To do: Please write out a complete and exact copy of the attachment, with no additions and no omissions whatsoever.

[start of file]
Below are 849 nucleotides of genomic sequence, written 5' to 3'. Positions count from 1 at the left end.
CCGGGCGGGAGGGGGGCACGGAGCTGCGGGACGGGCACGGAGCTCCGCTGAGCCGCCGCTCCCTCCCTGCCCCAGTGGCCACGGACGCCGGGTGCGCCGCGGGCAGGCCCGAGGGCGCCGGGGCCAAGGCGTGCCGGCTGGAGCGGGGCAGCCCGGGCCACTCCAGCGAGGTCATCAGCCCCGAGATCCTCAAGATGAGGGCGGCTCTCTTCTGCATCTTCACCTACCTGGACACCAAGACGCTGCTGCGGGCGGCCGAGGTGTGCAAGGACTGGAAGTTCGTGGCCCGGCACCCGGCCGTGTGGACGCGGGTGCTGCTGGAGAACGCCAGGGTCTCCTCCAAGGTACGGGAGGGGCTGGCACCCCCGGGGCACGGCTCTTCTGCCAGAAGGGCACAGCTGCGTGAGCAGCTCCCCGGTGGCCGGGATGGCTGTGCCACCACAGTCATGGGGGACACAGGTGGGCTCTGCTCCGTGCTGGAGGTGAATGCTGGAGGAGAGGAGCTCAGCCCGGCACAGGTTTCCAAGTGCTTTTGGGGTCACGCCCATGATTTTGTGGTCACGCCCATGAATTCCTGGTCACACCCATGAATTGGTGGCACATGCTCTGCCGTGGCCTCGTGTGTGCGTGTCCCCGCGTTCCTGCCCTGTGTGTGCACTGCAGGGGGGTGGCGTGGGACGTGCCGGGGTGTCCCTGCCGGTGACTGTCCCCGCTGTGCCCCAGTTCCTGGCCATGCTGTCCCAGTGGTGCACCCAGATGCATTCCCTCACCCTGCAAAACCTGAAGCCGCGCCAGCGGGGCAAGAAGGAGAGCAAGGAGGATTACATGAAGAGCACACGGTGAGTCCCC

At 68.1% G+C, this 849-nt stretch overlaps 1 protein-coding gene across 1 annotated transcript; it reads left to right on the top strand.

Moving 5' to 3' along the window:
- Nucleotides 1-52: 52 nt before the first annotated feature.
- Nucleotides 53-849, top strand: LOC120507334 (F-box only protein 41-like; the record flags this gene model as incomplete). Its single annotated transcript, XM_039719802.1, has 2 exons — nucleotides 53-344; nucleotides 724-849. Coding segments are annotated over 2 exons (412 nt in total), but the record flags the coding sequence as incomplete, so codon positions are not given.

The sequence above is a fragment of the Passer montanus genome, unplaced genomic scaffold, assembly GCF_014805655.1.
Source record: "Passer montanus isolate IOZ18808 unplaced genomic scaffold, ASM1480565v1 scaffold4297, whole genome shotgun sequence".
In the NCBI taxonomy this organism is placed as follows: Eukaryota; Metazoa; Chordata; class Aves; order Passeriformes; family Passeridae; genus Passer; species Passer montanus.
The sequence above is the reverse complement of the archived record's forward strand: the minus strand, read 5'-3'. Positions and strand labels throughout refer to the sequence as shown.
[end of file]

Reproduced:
Below are 849 nucleotides of genomic sequence, written 5' to 3'. Positions count from 1 at the left end.
CCGGGCGGGAGGGGGGCACGGAGCTGCGGGACGGGCACGGAGCTCCGCTGAGCCGCCGCTCCCTCCCTGCCCCAGTGGCCACGGACGCCGGGTGCGCCGCGGGCAGGCCCGAGGGCGCCGGGGCCAAGGCGTGCCGGCTGGAGCGGGGCAGCCCGGGCCACTCCAGCGAGGTCATCAGCCCCGAGATCCTCAAGATGAGGGCGGCTCTCTTCTGCATCTTCACCTACCTGGACACCAAGACGCTGCTGCGGGCGGCCGAGGTGTGCAAGGACTGGAAGTTCGTGGCCCGGCACCCGGCCGTGTGGACGCGGGTGCTGCTGGAGAACGCCAGGGTCTCCTCCAAGGTACGGGAGGGGCTGGCACCCCCGGGGCACGGCTCTTCTGCCAGAAGGGCACAGCTGCGTGAGCAGCTCCCCGGTGGCCGGGATGGCTGTGCCACCACAGTCATGGGGGACACAGGTGGGCTCTGCTCCGTGCTGGAGGTGAATGCTGGAGGAGAGGAGCTCAGCCCGGCACAGGTTTCCAAGTGCTTTTGGGGTCACGCCCATGATTTTGTGGTCACGCCCATGAATTCCTGGTCACACCCATGAATTGGTGGCACATGCTCTGCCGTGGCCTCGTGTGTGCGTGTCCCCGCGTTCCTGCCCTGTGTGTGCACTGCAGGGGGGTGGCGTGGGACGTGCCGGGGTGTCCCTGCCGGTGACTGTCCCCGCTGTGCCCCAGTTCCTGGCCATGCTGTCCCAGTGGTGCACCCAGATGCATTCCCTCACCCTGCAAAACCTGAAGCCGCGCCAGCGGGGCAAGAAGGAGAGCAAGGAGGATTACATGAAGAGCACACGGTGAGTCCCC

At 68.1% G+C, this 849-nt stretch overlaps 1 protein-coding gene across 1 annotated transcript; it reads left to right on the top strand.

Moving 5' to 3' along the window:
- Nucleotides 1-52: 52 nt before the first annotated feature.
- Nucleotides 53-849, top strand: LOC120507334 (F-box only protein 41-like; the record flags this gene model as incomplete). Its single annotated transcript, XM_039719802.1, has 2 exons — nucleotides 53-344; nucleotides 724-849. Coding segments are annotated over 2 exons (412 nt in total), but the record flags the coding sequence as incomplete, so codon positions are not given.

The sequence above is a fragment of the Passer montanus genome, unplaced genomic scaffold, assembly GCF_014805655.1.
Source record: "Passer montanus isolate IOZ18808 unplaced genomic scaffold, ASM1480565v1 scaffold4297, whole genome shotgun sequence".
In the NCBI taxonomy this organism is placed as follows: Eukaryota; Metazoa; Chordata; class Aves; order Passeriformes; family Passeridae; genus Passer; species Passer montanus.
The sequence above is the reverse complement of the archived record's forward strand: the minus strand, read 5'-3'. Positions and strand labels throughout refer to the sequence as shown.